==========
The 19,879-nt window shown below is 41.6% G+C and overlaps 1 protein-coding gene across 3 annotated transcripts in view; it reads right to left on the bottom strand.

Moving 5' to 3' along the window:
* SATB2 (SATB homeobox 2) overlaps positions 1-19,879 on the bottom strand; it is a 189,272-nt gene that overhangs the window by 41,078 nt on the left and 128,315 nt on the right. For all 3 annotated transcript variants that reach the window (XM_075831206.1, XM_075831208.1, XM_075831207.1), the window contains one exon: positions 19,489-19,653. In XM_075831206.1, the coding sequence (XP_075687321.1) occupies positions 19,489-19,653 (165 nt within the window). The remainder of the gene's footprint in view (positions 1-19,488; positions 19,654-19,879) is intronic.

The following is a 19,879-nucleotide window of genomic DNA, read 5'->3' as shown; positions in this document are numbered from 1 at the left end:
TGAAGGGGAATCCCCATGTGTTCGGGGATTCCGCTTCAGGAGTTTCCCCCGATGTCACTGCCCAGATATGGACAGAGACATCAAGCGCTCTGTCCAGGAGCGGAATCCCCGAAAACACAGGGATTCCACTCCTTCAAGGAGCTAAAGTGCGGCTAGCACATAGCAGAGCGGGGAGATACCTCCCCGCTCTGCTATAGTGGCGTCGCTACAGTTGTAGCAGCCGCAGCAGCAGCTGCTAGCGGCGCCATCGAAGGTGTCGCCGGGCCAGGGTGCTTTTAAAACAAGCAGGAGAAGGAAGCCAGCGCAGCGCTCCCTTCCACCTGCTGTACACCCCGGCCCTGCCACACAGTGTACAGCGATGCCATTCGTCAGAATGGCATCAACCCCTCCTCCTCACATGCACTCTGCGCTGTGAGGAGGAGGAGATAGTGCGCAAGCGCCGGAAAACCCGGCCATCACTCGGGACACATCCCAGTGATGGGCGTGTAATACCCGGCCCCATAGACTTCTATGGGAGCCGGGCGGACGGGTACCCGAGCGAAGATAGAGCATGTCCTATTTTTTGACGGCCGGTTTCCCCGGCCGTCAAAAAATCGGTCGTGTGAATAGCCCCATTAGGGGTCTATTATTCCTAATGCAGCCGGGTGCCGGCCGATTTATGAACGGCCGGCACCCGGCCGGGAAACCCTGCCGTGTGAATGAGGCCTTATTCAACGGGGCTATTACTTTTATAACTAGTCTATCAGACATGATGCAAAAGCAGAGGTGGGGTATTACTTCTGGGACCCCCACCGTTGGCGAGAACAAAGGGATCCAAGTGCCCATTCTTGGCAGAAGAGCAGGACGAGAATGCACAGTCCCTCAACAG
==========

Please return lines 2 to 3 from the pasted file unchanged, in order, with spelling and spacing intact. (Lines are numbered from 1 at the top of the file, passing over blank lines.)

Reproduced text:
Moving 5' to 3' along the window:
* SATB2 (SATB homeobox 2) overlaps positions 1-19,879 on the bottom strand; it is a 189,272-nt gene that overhangs the window by 41,078 nt on the left and 128,315 nt on the right. For all 3 annotated transcript variants that reach the window (XM_075831206.1, XM_075831208.1, XM_075831207.1), the window contains one exon: positions 19,489-19,653. In XM_075831206.1, the coding sequence (XP_075687321.1) occupies positions 19,489-19,653 (165 nt within the window). The remainder of the gene's footprint in view (positions 1-19,488; positions 19,654-19,879) is intronic.